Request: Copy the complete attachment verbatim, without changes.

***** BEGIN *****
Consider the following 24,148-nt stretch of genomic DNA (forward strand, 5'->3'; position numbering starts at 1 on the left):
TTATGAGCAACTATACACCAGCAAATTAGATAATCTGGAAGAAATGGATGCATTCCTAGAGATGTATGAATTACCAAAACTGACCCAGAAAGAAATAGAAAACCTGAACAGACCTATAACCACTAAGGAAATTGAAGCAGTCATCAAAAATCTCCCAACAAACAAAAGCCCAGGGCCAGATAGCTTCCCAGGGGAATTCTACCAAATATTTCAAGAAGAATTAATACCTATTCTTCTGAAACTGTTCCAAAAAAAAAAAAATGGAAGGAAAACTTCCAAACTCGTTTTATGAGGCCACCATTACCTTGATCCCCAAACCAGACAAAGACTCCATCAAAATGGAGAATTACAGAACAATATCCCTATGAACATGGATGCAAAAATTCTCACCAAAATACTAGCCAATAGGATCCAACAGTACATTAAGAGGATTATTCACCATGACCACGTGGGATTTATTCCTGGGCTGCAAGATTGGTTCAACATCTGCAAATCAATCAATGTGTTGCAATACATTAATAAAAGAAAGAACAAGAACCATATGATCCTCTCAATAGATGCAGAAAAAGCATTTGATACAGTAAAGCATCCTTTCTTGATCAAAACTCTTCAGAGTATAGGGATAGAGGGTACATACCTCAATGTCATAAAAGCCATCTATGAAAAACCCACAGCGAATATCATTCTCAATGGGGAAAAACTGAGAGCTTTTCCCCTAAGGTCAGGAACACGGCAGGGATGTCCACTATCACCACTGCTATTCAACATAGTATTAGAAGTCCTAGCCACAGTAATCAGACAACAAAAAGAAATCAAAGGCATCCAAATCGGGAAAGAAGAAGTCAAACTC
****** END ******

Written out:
Consider the following 24,148-nt stretch of genomic DNA (forward strand, 5'->3'; position numbering starts at 1 on the left):
TTATGAGCAACTATACACCAGCAAATTAGATAATCTGGAAGAAATGGATGCATTCCTAGAGATGTATGAATTACCAAAACTGACCCAGAAAGAAATAGAAAACCTGAACAGACCTATAACCACTAAGGAAATTGAAGCAGTCATCAAAAATCTCCCAACAAACAAAAGCCCAGGGCCAGATAGCTTCCCAGGGGAATTCTACCAAATATTTCAAGAAGAATTAATACCTATTCTTCTGAAACTGTTCCAAAAAAAAAAAAATGGAAGGAAAACTTCCAAACTCGTTTTATGAGGCCACCATTACCTTGATCCCCAAACCAGACAAAGACTCCATCAAAATGGAGAATTACAGAACAATATCCCTATGAACATGGATGCAAAAATTCTCACCAAAATACTAGCCAATAGGATCCAACAGTACATTAAGAGGATTATTCACCATGACCACGTGGGATTTATTCCTGGGCTGCAAGATTGGTTCAACATCTGCAAATCAATCAATGTGTTGCAATACATTAATAAAAGAAAGAACAAGAACCATATGATCCTCTCAATAGATGCAGAAAAAGCATTTGATACAGTAAAGCATCCTTTCTTGATCAAAACTCTTCAGAGTATAGGGATAGAGGGTACATACCTCAATGTCATAAAAGCCATCTATGAAAAACCCACAGCGAATATCATTCTCAATGGGGAAAAACTGAGAGCTTTTCCCCTAAGGTCAGGAACACGGCAGGGATGTCCACTATCACCACTGCTATTCAACATAGTATTAGAAGTCCTAGCCACAGTAATCAGACAACAAAAAGAAATCAAAGGCATCCAAATCGGGAAAGAAGAAGTCAAACTC